Comparing Graphene and Carbon Nanotubes as Nanoscale Current Collectors in MnO2-Based Supercapacitors
Recently, both graphene and carbon nanotubes were shown to improve the overall performance of supercapacitors by acting as nanoscale current collector. Even though both of them are made from pure carbon, their structures are very different. How would the differences in their structures affect their roles in a supercapacitor system is a very interesting question. Here, we evaluated both materials in MnO2 based supercapacitor systems in order to answer this question. The composites of RGO/MnO2 were synthesized through a simple but effective chemical co-precipitation method and have specific surface area ∼220 m2/g. Electrochemical measurements show that the efficiency of MnO2 was greatly improved, with the specific capacitance generally higher than 300 F/g (at 10 mV/s) and 55%∼65% of the high Csp retained at 500 mV/s across a range of material ratios and mass loading densities. Compared with RGO, FWNTs was able to provide MnO2 better performance as ultra-thin film due to its higher conductivity. However, as the film goes thicker, the electrolyte ion diffusion resistivity across the composite film seems to become the major limitation and these two composites behave very similarly.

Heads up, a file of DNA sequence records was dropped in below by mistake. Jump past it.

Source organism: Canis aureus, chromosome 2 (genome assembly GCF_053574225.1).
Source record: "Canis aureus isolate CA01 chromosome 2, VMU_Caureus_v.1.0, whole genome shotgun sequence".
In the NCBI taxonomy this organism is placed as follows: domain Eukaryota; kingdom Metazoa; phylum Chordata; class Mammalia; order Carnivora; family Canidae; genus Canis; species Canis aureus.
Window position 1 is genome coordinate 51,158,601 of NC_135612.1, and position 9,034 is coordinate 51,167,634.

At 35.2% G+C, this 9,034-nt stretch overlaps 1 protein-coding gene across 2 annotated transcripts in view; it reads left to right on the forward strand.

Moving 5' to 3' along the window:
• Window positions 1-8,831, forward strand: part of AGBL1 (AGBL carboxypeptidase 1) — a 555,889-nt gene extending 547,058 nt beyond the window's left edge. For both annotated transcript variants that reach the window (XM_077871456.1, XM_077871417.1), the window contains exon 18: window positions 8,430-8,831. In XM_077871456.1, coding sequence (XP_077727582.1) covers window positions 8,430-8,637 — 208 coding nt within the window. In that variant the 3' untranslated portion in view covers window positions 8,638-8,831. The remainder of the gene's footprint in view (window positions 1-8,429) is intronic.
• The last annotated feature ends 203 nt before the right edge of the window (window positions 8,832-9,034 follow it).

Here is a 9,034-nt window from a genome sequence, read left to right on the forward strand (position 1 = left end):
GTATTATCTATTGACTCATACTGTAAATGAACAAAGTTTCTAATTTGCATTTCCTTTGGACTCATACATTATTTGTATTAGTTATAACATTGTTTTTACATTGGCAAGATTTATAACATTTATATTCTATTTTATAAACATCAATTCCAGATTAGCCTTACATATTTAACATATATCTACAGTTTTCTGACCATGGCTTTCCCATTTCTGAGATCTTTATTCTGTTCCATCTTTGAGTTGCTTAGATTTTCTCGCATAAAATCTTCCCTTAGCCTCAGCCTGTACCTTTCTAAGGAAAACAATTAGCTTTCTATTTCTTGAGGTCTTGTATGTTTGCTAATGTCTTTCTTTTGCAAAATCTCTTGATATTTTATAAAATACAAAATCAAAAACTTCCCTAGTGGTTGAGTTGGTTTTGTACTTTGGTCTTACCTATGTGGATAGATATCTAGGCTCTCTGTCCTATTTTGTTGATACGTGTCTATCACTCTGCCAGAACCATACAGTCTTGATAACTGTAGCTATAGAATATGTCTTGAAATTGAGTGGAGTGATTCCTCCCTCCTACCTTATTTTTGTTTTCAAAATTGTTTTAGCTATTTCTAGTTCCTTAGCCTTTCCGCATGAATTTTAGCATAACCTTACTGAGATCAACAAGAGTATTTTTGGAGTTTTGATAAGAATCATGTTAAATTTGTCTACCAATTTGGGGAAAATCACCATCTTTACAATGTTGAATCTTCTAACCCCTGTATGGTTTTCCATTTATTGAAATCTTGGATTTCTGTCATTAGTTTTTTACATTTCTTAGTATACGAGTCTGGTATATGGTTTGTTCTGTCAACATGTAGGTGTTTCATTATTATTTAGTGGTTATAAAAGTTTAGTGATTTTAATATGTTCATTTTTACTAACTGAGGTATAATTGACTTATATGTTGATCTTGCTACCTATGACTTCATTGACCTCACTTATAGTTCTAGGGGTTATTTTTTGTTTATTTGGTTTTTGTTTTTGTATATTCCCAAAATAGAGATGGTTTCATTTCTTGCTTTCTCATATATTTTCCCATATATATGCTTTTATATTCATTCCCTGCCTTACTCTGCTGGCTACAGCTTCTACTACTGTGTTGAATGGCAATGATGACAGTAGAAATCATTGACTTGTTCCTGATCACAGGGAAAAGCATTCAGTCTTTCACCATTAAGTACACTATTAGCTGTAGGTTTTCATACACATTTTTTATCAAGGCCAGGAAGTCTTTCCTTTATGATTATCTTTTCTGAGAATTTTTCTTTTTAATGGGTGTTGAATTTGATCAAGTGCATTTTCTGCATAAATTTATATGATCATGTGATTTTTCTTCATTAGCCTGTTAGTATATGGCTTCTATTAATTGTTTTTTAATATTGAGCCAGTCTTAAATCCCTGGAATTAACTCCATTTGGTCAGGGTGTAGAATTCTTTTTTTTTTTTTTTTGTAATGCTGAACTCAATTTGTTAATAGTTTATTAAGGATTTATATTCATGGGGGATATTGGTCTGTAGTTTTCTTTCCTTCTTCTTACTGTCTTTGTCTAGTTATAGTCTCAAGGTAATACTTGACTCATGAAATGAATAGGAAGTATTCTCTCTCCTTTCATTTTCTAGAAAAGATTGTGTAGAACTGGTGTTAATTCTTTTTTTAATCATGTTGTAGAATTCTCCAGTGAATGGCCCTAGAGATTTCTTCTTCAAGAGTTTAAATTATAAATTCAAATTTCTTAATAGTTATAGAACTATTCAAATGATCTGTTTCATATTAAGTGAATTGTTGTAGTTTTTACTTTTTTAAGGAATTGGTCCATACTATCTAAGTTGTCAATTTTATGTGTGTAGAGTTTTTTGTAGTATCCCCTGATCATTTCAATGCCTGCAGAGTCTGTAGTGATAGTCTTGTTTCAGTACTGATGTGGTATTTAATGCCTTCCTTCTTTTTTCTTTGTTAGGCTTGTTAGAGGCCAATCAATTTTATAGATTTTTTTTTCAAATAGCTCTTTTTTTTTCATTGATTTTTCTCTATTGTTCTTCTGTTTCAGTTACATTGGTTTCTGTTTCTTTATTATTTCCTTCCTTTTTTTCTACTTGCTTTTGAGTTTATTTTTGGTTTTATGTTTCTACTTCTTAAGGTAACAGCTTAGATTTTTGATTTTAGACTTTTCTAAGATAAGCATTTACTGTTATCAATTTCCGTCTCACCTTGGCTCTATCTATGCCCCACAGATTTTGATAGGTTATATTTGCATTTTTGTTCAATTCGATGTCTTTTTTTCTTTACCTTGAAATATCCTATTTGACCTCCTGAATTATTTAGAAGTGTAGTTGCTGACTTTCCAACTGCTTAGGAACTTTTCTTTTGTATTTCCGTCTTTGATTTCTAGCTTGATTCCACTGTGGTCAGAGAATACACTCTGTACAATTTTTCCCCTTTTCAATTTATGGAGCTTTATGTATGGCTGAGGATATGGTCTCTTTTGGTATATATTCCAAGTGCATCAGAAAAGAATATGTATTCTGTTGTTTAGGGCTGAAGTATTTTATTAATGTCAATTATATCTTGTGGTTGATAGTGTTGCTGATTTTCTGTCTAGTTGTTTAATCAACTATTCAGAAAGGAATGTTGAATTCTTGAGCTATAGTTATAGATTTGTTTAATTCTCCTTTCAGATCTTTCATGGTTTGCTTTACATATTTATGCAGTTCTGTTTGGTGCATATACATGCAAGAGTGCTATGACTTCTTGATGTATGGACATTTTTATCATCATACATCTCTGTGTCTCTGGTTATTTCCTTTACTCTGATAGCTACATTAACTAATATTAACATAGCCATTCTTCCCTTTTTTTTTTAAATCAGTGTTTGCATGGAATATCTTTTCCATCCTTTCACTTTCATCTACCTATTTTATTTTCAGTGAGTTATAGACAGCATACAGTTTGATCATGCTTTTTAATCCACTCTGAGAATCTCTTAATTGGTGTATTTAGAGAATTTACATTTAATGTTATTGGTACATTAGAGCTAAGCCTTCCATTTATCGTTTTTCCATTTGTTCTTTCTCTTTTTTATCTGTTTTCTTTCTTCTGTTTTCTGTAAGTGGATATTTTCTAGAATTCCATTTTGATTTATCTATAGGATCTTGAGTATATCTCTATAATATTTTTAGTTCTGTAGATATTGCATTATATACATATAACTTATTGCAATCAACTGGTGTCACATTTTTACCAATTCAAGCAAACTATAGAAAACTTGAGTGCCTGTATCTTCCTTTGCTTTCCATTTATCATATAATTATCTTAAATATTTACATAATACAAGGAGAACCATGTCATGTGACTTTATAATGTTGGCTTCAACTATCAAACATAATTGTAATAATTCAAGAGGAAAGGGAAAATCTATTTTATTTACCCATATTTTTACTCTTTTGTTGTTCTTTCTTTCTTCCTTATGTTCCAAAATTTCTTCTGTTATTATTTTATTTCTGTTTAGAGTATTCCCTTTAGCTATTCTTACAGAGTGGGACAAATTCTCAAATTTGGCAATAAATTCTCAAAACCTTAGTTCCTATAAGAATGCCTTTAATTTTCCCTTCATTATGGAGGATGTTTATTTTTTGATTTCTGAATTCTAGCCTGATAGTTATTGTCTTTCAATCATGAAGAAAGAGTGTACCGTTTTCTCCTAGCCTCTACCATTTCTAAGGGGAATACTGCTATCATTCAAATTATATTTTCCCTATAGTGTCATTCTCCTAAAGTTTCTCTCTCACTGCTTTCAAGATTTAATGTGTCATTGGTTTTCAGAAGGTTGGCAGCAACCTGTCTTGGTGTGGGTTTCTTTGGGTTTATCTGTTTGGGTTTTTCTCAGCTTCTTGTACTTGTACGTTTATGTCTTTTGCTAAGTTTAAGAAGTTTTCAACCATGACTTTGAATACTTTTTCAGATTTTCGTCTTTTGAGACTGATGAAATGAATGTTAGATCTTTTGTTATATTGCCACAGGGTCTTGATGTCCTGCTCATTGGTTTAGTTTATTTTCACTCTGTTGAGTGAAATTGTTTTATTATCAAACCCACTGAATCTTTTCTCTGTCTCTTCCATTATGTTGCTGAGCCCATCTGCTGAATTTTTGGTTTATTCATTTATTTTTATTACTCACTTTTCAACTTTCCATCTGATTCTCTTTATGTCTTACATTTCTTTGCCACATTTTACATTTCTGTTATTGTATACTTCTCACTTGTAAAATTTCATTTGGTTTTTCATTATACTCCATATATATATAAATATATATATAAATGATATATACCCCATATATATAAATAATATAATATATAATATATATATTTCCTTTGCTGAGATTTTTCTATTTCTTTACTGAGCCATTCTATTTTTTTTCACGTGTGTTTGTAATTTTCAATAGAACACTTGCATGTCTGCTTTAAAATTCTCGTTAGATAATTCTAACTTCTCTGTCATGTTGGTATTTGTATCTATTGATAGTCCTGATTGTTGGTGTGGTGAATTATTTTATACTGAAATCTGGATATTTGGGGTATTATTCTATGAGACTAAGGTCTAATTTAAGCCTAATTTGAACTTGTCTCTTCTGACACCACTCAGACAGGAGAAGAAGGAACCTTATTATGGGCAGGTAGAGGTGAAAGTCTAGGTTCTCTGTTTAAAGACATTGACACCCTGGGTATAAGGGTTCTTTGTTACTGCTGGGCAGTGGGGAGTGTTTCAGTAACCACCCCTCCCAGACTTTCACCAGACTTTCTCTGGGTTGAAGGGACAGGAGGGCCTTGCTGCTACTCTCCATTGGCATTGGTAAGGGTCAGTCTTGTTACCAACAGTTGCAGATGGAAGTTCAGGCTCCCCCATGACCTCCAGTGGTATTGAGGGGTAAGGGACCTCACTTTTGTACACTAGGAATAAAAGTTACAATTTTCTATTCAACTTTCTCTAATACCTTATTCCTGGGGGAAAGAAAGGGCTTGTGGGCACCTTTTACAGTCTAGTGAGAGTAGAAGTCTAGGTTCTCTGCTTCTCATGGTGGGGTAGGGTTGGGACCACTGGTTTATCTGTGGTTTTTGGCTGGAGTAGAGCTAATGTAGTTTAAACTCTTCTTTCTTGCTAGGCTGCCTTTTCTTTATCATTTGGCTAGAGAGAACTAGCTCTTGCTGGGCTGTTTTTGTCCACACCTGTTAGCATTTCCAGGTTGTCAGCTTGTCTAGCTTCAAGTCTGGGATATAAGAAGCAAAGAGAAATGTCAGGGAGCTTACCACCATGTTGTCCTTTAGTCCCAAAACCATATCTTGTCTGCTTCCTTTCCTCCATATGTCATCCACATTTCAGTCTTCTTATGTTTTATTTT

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Document Type: Research Article
Publication date: June 1, 2013
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- Journal of Nano Energy and Power Research (JNEPR) covers all aspects of basic and applied research on nanoscale phenomena for energy production, conversion, storage, transmission and conservation:- nanotechnology applied to energy and power topics including solar cells, fuel cells, batteries, capacitors, energy and power storage systems:- planning, design, and implementation to achieve improved energy efficiency and sustainability (green energy):- mitigation of safety issues of conventional and unconventional Energy/Power sources.
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